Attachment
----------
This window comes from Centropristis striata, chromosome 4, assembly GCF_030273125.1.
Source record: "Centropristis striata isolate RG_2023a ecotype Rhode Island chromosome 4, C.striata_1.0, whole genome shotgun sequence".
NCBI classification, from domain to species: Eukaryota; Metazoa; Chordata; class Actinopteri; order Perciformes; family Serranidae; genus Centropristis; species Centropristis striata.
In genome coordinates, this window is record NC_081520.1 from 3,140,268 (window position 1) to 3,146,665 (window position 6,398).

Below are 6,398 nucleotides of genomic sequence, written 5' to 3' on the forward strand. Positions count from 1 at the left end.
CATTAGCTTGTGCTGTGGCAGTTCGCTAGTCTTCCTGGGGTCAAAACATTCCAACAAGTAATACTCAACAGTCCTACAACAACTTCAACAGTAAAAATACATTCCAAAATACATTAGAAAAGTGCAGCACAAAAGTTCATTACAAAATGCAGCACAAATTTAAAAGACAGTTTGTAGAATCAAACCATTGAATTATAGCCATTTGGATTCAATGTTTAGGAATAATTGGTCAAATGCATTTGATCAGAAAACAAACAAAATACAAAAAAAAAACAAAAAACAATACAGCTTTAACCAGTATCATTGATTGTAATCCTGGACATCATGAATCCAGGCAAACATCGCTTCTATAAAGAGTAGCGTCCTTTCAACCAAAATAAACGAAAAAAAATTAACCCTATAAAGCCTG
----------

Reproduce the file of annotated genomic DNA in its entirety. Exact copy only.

This window comes from Centropristis striata, chromosome 4, assembly GCF_030273125.1.
Source record: "Centropristis striata isolate RG_2023a ecotype Rhode Island chromosome 4, C.striata_1.0, whole genome shotgun sequence".
NCBI classification, from domain to species: Eukaryota; Metazoa; Chordata; class Actinopteri; order Perciformes; family Serranidae; genus Centropristis; species Centropristis striata.
In genome coordinates, this window is record NC_081520.1 from 3,140,268 (window position 1) to 3,146,665 (window position 6,398).

Below are 6,398 nucleotides of genomic sequence, written 5' to 3' on the forward strand. Positions count from 1 at the left end.
CATTAGCTTGTGCTGTGGCAGTTCGCTAGTCTTCCTGGGGTCAAAACATTCCAACAAGTAATACTCAACAGTCCTACAACAACTTCAACAGTAAAAATACATTCCAAAATACATTAGAAAAGTGCAGCACAAAAGTTCATTACAAAATGCAGCACAAATTTAAAAGACAGTTTGTAGAATCAAACCATTGAATTATAGCCATTTGGATTCAATGTTTAGGAATAATTGGTCAAATGCATTTGATCAGAAAACAAACAAAATACAAAAAAAAAACAAAAAACAATACAGCTTTAACCAGTATCATTGATTGTAATCCTGGACATCATGAATCCAGGCAAACATCGCTTCTATAAAGAGTAGCGTCCTTTCAACCAAAATAAACGAAAAAAAATTAACCCTATAAAGCCTG